For Love of the Horse

Torn Tendon

Tendons and ligaments are made of up of a network of dense elastic tissue.  This connective tissue is rich in a protein called collagen and the fibers of collagen run lengthwise through the tendons.  Collagen is the main structural protein found in skin and other connective tissues of the body.  These fibers stretch like a rubber band, taking the load when weight is put on the leg.  When weight is released, like a rubber band, the fibers bounce back to the relaxed position.  If the tendon or ligament is overloaded, the fibers can stretch beyond their limit and even tear.  Damage can be instant, or it can build up over a period of time as the repetitive movement continues to keep the fibers pulled apart.  

A horse with a torn tendon will likely be lame on the affected leg.  This is most typically accompanied by swelling and heat, and may also be sore if palpated.  To determine if the injury is a strain, sprain, or a tear, an ultrasound is necessary.

Tendons and ligaments have poor blood supplies and thus the injuries heal very slowly.  A tear in a tendon will show up as a “gap” between tendon fibers, which may have been pulled apart completely.  The formation of adhesions and fibroids will grow in between these fibers, creating scar tissue and less elasticity.  This can happen very quickly due to inflammation. If the adhesions and fibroids form, the tendon fibers cannot connect properly, increasing the risk for re-injury.  The outcome for horses with torn tendons, with Western medicine, is very poor in most cases.   

Dr. Thomas with For Love of the Horse has created a Torn Tendon formula that will work to immediately suppress inflammation and increase healthy circulation to the site of the injury.  There is an herbal group within this formula that will repair torn tendons and ligaments to a point in which there is real, factual connection over time.  This is possible because it eliminates the formation of the fibroids and adhesions that create scar tissue, so that the tendon fibers can properly connect.  It works also, to create and maintain strong and flexible tendons and ligaments, which is certainly needed when there is an injury so severe that there is separation.  For Love of the Horse recommends beginning with an augmented dosage during the initial stages of recovery in order to make recovery as fast as possible.  This augmented dosage should not be dropped too slowly, as it is imperative to treat a tear rather aggressively in order to ensure a full recovery.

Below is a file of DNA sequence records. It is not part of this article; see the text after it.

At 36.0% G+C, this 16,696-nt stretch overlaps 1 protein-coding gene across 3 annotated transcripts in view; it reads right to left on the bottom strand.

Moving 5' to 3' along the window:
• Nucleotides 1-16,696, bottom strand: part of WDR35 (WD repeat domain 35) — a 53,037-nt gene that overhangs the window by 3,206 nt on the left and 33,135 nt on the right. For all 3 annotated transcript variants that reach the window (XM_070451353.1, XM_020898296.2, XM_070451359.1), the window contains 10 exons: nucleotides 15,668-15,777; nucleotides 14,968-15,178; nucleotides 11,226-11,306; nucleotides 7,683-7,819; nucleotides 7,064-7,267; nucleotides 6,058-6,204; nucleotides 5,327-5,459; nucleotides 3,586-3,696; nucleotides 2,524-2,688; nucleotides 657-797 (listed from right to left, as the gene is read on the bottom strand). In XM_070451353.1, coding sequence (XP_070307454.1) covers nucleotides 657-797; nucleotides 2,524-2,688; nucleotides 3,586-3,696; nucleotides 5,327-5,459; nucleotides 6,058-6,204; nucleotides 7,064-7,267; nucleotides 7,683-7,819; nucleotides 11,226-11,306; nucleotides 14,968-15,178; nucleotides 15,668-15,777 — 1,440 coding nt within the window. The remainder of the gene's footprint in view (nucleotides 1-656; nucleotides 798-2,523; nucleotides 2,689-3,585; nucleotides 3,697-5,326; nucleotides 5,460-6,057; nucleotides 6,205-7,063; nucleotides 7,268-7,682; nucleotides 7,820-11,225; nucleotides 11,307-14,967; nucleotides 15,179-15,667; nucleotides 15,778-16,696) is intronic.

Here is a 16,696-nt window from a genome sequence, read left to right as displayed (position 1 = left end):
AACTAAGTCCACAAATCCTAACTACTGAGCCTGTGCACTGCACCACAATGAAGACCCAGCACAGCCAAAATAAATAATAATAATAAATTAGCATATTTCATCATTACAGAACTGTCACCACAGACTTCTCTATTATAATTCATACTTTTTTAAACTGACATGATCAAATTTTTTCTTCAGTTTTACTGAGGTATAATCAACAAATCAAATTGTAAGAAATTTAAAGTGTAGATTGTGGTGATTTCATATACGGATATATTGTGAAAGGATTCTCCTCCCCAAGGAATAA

A severe tear will obviously take longer than a mild one, and an older horse will likely heal more slowly than a younger one.  In most cases stall rest is recommended, but that does tend to be extremely stressful on the horse and the owner.  Minimizing abrupt movement and running is necessary, but slow hand walking and “quiet” turnout will help the horse mentally and physically.  It is recommended to keep the injured leg wrapped with a standing leg wrap and polo bandage for support, and wrapping the supporting leg is also recommended, as it is taking more weight and stress.  Having an ultrasound performed at 3 to 6-week intervals will allow you to keep a close eye on the progress in case any necessary adjustments need to be made to the recovery protocol.    

This success story is just one of many and will show the progression of recovery:

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